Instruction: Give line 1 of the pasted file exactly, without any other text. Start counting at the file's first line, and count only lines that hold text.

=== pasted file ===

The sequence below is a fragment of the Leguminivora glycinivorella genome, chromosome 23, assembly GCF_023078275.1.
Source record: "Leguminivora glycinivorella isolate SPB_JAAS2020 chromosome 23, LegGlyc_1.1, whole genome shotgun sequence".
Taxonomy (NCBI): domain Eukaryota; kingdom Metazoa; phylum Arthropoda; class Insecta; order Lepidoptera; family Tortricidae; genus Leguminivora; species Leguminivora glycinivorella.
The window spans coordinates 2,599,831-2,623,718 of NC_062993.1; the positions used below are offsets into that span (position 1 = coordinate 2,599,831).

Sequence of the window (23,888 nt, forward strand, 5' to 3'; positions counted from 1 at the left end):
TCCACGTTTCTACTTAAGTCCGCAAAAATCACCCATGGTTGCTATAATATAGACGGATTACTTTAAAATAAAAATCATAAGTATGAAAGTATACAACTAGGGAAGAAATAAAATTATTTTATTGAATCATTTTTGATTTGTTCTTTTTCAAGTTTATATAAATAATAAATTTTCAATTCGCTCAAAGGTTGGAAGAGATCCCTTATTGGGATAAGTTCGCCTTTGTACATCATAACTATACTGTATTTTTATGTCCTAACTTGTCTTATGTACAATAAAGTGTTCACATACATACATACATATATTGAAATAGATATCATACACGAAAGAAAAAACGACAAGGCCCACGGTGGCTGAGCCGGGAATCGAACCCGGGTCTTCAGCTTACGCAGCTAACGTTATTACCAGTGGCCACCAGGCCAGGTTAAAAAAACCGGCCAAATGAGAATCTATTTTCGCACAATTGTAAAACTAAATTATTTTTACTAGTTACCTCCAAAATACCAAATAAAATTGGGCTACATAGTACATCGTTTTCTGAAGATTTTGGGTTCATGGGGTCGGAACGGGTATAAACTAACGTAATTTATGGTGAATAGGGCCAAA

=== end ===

The sequence below is a fragment of the Leguminivora glycinivorella genome, chromosome 23, assembly GCF_023078275.1.